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I’ve just spent an hour online looking at messenger bags with my son. When he was getting ready to start high school, we bought him a new bag, a more “grown-up” looking bag, a messenger bag that could hold his laptop and all his books. He carried it proudly to school, slung over his shoulder with all his school supplies carefully stowed in all of the pockets.

The shoulder strap began to separate from the body in less than a month.

So I took it back and bought the next one up in price (and, I hoped, quality). It seemed tougher. It seemed as if it would do the job.

In less than a week, a metal hook that held a strap had broken.

He can still carry it, so he’s been taking it to school while we awaited a replacement, purchased online since we’d given up on the local options by this point. The replacement arrived today.

And is going back tomorrow, as it’s too small. So that brings us up to the present moment and the hour spent exploring other options.

It feels like a metaphor, this bag. You enter high school with high hopes, and lots of stuff to carry. Then you get more stuff, and you can’t actually carry it all. Your schedule starts to burst at the seams. Some things go undone — you just can’t fit them in the bag that day. Two weeks ago Nick got sick, and he missed a week of school with bronchitis. He missed, in fact, the week just before the end of the first nine-week marking period. When he got back to school, he had that week’s work to make up — and all the end-of-term projects were due. No wonder the bag broke under the strain.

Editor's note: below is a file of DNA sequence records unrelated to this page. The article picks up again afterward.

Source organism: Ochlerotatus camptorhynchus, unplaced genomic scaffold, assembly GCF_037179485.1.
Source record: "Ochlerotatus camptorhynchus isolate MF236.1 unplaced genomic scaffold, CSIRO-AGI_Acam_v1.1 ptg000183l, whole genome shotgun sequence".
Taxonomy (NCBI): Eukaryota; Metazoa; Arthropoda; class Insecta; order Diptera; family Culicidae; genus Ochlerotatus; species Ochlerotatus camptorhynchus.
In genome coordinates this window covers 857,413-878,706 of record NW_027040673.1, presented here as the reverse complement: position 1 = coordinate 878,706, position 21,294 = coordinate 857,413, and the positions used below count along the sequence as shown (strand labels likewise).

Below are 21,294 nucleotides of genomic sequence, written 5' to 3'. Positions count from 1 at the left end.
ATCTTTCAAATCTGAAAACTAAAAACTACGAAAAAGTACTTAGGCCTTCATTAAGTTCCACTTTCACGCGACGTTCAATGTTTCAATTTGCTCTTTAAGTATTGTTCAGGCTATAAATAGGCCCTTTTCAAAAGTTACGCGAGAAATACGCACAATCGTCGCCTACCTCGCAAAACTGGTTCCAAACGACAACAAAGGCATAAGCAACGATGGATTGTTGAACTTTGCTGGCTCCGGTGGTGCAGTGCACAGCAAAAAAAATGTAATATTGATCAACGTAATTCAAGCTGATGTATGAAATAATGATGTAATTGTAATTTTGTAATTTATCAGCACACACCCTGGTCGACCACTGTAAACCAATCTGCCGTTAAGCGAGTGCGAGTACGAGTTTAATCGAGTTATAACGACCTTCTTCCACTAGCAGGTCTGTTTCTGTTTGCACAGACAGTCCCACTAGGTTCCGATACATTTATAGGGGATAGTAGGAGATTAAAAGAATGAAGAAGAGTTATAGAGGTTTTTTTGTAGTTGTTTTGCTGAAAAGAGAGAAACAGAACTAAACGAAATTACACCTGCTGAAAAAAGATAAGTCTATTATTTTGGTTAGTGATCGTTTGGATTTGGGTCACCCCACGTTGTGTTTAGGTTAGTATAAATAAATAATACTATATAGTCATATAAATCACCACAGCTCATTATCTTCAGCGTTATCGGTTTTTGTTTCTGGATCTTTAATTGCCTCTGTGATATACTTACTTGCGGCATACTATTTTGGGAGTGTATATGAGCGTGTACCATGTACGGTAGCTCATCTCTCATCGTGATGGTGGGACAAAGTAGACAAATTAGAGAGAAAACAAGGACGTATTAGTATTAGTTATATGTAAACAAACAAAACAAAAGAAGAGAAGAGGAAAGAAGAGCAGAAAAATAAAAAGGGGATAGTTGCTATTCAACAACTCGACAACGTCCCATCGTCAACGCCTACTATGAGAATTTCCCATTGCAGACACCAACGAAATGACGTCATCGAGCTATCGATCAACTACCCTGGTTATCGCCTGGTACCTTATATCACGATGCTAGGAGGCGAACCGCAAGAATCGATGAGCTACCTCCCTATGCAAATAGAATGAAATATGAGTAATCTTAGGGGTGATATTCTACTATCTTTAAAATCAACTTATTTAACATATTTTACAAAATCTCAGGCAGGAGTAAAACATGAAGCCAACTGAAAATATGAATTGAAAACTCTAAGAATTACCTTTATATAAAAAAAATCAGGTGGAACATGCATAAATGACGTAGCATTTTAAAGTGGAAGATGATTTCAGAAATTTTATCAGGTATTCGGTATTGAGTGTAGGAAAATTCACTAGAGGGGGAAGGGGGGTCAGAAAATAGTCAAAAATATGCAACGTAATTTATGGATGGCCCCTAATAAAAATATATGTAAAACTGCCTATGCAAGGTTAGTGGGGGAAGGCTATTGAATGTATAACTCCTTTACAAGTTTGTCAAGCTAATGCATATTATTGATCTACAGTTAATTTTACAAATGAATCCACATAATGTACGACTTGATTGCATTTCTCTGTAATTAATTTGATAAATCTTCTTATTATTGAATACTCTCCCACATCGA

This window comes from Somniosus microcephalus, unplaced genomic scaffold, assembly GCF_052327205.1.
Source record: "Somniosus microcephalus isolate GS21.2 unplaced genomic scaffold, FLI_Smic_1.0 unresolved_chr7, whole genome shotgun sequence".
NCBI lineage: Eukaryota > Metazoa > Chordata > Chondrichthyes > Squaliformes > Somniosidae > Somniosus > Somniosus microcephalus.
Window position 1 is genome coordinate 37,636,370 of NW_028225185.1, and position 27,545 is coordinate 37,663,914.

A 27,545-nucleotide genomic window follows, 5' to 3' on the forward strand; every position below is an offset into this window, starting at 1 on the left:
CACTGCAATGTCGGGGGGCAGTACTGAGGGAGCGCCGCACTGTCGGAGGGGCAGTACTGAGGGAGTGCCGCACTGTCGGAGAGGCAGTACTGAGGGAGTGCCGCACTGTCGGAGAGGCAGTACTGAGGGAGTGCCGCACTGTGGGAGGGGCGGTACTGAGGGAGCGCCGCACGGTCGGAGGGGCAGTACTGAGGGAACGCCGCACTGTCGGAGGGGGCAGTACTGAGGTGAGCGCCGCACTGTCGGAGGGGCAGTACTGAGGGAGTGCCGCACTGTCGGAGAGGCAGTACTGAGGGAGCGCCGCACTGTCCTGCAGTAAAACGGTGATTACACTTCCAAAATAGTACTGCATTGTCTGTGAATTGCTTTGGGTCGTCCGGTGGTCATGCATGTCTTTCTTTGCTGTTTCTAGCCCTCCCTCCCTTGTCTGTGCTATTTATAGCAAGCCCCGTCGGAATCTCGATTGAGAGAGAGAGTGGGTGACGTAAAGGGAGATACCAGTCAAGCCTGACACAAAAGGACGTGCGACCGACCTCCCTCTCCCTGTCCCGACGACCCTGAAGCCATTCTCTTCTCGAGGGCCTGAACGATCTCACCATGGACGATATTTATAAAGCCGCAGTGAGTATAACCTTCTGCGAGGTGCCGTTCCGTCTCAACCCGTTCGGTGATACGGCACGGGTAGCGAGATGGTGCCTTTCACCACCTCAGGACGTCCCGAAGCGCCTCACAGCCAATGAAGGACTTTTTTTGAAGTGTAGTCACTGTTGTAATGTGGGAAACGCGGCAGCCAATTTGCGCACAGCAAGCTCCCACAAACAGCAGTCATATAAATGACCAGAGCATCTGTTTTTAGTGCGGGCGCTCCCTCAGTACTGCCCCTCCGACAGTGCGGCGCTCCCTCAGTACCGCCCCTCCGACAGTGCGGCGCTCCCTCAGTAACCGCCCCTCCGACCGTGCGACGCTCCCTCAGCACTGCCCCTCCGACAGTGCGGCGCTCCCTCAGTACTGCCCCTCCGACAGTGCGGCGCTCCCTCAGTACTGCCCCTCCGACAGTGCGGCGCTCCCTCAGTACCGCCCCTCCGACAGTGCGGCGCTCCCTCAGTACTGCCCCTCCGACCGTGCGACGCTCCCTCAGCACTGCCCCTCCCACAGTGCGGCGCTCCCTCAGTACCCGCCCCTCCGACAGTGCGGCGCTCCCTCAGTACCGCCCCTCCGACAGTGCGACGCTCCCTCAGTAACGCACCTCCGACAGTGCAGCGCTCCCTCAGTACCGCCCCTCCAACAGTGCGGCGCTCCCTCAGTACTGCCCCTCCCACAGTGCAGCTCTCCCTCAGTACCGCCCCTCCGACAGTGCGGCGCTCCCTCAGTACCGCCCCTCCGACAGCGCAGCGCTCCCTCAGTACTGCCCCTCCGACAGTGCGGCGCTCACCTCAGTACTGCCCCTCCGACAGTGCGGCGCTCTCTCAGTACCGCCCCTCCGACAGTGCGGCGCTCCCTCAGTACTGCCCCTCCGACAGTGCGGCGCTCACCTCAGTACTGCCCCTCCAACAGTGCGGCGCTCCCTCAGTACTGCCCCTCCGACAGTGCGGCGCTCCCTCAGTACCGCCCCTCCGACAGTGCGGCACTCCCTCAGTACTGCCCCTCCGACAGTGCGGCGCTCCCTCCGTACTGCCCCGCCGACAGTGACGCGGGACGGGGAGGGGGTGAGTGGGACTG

Cross-country season ended on Saturday. Nick earned a new personal record despite missing almost two full weeks of practice (the week he was sick, and the week he spent catching up on homework). Now he’s gearing up for a winter sport, and a new set of projects in the second nine weeks. And now he can tell by looking that the bag is too small.

We’ve ordered a new bag. And I’m hoping he’s got it right this time, and that this is the one that will carry him through high school. My daughter still has her high school backpack; last time she came home for a visit, it was her carry-on bag. At a certain point in high school you get there—you figure things out, and you know what you need. It could still take a while, of course; we may be working on this project for weeks, months, or even years. But at some point he’ll have a book bag that works. And then, maybe, it will stop feeling like a metaphor and be just a bag. 

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